Monday, 19 August 2013

pirikura, yukata and gaijin problems

It’s the start of a lovely week in Miyakonojo. It’s a little cooler today and the sun is bright so the mountains are clear and stunning, rather than shrouded in mist. I’ve met a bunch of great, warm people and tried many new things (all of which I’ve taken great pleasure in documenting on my kawaii hello kitty iPhone). However, I don’t want this blog to just be a carefully edited collection of Kodak moments. I’d hope that if a future JET stumbles on it, they might actually find it useful to hear what the experience is really like. And honestly, hearing about people’s mistakes and difficulties is way more interesting than just instagram-worthy exploits. 

That’s not to say that I’ve had any real difficulties! It’s more a matter of adjusting, which I expect will take months, if not the whole year here. I’ve enjoyed every day here and, while I miss everyone very much, haven’t had any unbearable pangs of homesickness. (That said, I’ve been consciously avoiding music since a taiko drum performance brought tears to my eyes! Except reggae, which for some reason has become my go-to musical crutch). 

There have been a few unexpected times, like when I had a minor crash with another cyclist, where the culture shock has come through as a physical rather than mental reaction – like a hiccup or sneeze of momentary panic and despondency. Today I tried to go to a bakery to write, thinking all I’d need would be I’d like a coffee please. However, being effectively deaf, mute and illiterate resulted in not being able to understand closing time, the complex cafĂ© recycling system, how to work the machine, and whether one paid for extra drinks or not. I fled with a cake I didn’t want, disproportionate woe and many sumimasens

The only other thing is how much attention one attracts just by walking down the street or shopping aisle. Normally I have zero problem with staring, catcalls, etc – heck, I even quite enjoy it mostly – but being stared out by 15 people/ cars in a row is a new sensation. Sometimes, the novelty does wear off and the behaviour simply feels rude. But mostly I try to smile, keep my sense of humour and remember that it’s harmless curiosity. 

I genuinely think studying anthropology has made a difference to the way I approach these new encounters and attitudes and I’m grateful for it. Having been trained to look for the structures and reasons behind social behaviours means that all these new things generally feel interesting rather than strange. I hope that my default setting of seeing things relatively and being open-minded and understanding – often to a fault – will serve me well here. In any case, the experience of being in a total minority – the population of Japan is over 99% Japanese – is probably a valuable, or at least enlightening, experience. 

But, I know what sets me on the right track (namely, half an hour somewhere natural and green, a list and a piece of cake) and aside from these small and inevitable moments of faltering (and some mysterious bites – maybe futon bugs?!), this weekend has been fantastic. 

I had a date on Friday with a new friend, Hana, who very kindly messaged me out of the blue and suggested we go out for dinner. First though, to my delight, we drove to the mall and indulged in the very Japanese pastime of pirikura…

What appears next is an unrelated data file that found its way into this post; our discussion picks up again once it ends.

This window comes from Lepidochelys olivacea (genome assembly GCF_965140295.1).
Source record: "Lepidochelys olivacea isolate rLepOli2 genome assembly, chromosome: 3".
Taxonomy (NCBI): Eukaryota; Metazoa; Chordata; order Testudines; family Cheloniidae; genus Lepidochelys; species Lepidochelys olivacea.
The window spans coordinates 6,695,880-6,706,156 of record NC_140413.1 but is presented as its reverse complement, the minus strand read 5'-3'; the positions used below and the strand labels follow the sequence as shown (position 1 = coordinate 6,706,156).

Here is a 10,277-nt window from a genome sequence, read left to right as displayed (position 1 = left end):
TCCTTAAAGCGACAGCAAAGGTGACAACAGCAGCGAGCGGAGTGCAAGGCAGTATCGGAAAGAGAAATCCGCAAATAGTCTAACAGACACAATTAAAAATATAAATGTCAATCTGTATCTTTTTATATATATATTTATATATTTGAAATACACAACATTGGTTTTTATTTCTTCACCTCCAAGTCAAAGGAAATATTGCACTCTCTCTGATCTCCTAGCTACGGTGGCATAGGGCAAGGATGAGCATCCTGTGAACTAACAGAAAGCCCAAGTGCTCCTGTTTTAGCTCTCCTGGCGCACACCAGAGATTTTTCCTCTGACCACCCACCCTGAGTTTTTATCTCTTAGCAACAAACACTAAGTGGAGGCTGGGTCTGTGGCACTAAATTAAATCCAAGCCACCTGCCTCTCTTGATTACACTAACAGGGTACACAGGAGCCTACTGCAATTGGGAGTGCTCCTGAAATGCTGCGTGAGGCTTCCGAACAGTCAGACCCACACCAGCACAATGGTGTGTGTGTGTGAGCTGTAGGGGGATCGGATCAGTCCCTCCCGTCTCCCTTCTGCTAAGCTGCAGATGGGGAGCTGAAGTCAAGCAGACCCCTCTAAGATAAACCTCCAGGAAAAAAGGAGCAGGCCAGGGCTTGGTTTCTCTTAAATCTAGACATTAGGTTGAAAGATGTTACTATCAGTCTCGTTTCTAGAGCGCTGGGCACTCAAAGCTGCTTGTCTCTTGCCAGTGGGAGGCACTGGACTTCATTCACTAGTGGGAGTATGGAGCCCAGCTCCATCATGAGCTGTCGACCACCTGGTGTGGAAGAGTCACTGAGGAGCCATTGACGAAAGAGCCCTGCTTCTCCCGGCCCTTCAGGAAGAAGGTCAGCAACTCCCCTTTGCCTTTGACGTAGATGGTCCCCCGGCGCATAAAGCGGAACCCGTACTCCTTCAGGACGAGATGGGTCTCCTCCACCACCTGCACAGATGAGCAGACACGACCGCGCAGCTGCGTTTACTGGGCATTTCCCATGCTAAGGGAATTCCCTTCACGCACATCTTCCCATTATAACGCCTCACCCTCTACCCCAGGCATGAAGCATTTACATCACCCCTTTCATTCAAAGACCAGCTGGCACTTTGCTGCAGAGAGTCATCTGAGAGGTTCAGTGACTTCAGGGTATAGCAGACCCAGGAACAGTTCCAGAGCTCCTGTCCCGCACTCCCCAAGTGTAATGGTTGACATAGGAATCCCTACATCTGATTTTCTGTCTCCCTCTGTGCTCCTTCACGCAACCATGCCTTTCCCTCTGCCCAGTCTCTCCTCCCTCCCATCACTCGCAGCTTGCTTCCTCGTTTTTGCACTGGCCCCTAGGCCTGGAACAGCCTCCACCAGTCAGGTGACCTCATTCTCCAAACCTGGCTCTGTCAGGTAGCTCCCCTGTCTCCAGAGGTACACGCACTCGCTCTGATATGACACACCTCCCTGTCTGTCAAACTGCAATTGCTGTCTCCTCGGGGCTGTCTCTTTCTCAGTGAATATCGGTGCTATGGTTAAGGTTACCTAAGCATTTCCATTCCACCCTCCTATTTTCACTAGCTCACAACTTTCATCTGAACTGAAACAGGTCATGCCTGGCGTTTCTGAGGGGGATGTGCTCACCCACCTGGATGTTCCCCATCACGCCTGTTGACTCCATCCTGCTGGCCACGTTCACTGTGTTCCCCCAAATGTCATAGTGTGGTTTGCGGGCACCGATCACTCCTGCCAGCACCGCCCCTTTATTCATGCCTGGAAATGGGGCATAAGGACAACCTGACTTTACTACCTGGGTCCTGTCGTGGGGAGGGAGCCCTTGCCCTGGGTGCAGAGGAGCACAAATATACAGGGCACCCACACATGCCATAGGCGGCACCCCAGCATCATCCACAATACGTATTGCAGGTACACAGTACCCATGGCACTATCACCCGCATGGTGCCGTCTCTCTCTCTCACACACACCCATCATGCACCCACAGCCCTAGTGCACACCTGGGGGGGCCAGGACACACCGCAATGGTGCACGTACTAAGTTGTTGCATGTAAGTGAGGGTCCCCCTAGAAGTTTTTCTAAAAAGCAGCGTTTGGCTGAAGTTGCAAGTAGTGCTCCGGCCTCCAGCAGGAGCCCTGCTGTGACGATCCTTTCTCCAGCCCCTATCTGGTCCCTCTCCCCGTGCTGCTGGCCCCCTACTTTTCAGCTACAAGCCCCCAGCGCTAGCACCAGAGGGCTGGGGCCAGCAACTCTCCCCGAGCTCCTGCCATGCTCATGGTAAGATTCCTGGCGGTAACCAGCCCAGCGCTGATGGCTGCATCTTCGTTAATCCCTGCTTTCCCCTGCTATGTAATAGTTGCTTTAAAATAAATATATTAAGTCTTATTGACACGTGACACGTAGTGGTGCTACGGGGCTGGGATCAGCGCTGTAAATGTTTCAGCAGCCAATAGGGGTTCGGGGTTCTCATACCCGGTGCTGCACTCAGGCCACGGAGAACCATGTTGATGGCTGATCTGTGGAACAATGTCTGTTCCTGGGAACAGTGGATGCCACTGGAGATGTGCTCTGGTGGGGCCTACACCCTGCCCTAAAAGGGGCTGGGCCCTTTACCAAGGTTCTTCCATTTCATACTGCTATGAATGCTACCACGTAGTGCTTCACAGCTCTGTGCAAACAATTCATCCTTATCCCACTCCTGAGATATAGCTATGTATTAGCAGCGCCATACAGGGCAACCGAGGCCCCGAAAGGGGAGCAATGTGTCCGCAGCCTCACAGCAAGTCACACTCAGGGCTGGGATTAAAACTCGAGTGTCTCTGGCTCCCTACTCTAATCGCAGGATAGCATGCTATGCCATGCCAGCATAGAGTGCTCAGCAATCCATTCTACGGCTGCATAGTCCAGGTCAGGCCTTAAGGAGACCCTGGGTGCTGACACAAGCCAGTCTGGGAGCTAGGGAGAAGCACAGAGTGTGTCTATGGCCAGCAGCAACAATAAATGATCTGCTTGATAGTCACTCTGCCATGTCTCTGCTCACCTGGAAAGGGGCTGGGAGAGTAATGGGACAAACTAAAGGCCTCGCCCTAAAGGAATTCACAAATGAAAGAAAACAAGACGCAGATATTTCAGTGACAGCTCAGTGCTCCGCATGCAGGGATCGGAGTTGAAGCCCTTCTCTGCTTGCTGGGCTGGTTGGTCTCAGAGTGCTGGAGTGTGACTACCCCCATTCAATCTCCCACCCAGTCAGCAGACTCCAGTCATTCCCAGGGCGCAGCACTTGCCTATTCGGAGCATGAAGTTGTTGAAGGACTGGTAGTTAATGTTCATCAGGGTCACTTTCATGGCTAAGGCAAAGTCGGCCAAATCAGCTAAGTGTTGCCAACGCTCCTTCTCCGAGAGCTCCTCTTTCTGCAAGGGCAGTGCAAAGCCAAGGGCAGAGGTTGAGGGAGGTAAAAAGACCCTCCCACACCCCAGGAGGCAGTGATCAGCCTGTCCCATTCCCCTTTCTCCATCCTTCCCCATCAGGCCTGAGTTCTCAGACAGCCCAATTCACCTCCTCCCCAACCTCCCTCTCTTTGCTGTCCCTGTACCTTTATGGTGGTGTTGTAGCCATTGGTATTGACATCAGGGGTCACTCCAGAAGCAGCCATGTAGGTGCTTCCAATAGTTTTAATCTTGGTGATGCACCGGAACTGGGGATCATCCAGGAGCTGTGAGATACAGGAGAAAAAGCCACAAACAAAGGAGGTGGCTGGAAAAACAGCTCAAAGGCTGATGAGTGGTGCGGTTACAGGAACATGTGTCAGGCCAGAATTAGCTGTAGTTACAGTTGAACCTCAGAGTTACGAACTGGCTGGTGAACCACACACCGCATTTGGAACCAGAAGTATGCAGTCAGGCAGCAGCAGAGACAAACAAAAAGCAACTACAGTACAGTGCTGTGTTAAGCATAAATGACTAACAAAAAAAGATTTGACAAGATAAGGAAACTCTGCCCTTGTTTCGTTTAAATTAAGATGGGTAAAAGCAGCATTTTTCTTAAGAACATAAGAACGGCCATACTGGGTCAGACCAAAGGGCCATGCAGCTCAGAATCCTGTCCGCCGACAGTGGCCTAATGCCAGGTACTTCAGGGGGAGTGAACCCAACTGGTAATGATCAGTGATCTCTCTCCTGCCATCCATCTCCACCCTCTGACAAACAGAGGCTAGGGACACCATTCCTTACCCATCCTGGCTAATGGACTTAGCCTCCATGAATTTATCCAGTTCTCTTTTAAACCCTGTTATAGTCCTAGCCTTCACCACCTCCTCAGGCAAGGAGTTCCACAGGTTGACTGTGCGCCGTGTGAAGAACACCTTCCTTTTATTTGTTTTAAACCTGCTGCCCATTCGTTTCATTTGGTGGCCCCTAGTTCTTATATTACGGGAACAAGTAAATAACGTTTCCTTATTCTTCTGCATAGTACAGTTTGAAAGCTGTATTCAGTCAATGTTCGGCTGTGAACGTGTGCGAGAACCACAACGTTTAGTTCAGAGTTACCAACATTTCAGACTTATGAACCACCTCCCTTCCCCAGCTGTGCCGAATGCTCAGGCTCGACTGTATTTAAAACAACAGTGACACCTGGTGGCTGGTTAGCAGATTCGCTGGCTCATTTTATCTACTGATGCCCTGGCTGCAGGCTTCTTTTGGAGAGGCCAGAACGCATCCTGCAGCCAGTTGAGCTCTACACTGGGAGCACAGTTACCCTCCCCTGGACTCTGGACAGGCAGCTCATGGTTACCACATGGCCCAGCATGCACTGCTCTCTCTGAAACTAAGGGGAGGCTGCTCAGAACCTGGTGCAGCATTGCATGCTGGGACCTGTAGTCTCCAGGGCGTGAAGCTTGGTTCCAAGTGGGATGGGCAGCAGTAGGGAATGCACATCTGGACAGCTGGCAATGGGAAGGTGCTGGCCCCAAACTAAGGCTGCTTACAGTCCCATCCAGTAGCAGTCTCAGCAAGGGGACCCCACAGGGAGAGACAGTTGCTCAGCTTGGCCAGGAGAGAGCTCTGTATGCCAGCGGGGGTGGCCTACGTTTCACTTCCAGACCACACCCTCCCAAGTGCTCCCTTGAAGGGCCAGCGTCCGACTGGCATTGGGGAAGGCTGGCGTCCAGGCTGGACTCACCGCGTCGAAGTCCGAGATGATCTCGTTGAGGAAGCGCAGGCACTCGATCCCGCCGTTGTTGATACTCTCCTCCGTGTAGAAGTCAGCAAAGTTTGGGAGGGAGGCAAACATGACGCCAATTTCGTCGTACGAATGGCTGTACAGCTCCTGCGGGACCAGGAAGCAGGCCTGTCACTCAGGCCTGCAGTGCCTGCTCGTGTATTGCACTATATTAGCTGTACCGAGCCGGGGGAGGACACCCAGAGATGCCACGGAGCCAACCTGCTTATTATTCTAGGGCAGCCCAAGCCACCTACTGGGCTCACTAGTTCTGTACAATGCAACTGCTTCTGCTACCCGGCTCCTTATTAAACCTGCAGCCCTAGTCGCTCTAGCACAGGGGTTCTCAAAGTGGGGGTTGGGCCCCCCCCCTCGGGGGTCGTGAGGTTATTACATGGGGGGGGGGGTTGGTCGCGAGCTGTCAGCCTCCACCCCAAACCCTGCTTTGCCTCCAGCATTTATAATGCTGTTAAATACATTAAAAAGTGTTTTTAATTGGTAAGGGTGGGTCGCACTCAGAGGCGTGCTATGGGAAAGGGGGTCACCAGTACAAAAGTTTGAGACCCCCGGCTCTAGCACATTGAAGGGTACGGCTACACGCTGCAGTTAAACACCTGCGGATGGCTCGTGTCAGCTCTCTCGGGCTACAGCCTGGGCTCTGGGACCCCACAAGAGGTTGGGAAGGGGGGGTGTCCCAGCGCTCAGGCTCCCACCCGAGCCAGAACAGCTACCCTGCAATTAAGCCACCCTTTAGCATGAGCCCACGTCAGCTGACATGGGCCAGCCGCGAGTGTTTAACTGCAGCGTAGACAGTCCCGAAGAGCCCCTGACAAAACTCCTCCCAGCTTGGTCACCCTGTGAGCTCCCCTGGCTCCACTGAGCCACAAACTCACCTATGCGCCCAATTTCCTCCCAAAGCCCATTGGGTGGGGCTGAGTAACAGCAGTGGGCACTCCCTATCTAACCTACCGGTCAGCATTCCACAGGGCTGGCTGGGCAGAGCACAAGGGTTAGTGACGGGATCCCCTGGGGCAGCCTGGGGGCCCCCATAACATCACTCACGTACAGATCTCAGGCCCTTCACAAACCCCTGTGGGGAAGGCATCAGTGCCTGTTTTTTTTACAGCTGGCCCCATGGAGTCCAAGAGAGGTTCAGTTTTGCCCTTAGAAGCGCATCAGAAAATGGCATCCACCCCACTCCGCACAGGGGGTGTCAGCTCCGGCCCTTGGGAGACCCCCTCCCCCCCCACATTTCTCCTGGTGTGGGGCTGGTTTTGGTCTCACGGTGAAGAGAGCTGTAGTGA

Ta da! You enter a large photobooth equiped with bright lights and takea  bunch of selfies – so far so simple. However, the machine then edits the pictures automatically to redden your lips, bleach and photoshop your skin and somehow enlarge your eyes and perfect your hair! 

You then proceed to the other side of the booth where you sit in front of a masive screen with e-pens and edit to your hearts’ content. Kawaii! (I’ll write more on that word another day). Hana was a pro but my pirikura skills need sharpening... this could fast become a habit/ addiction... 

Pictures in hand, we went on to have an amazing Italian/ Japanese fusion meal of tomato and chicken ramen with parmesan and aubergine, and cold China tea on the side. Perfect.

Later on in the evening we met a bunch of other ALTs, teachers and their friends, many of whom were at the yukata party I attended last night. I drove with Hana and another ALT, Jo, who I shared a room with in Toyko, to our hostess’ house in the neighbouring prefecture Kagoshima, with no idea what to expect and a small gift of fruit in my lap. We were welcomed to a beautiful Japanese garden wooden house near a shrine and ushered inside to put on our yukatas!

As far as I can tell, a yukata is a casual summer kimono, generally made of cotton. What followed was my idea of heaven – we picked out yukata and matching obi (sashes) to match and got dressed up, with extensive folding and bow-tying. 

Suitably garbed, we enjoyed a wonderfully chilled evening of good chat, pot luck food, beers and a strange drink that tastes of sherbet dib-dab and has a floating glass marble in the bottle. The garden was cool and dark and buzzing with crickets and cicadas. 

To top it off, we played with sparklers. My cup runneth over! 

It was such a beautiful sultry evening that when the rain came we just sheltered under the eaves, listening to Brazilian music and sipping sweet plum wine. It was a pretty good moment. 


  1. I loved reading this, Sophia, and the pictures are absolutely gorgeous. We're all following eagerly! Thanks for telling us about your amazing experiences!

  2. Kurstin, thanks so much for your kind words and for sharing the blog! I'm so happy it's being enjoyed :)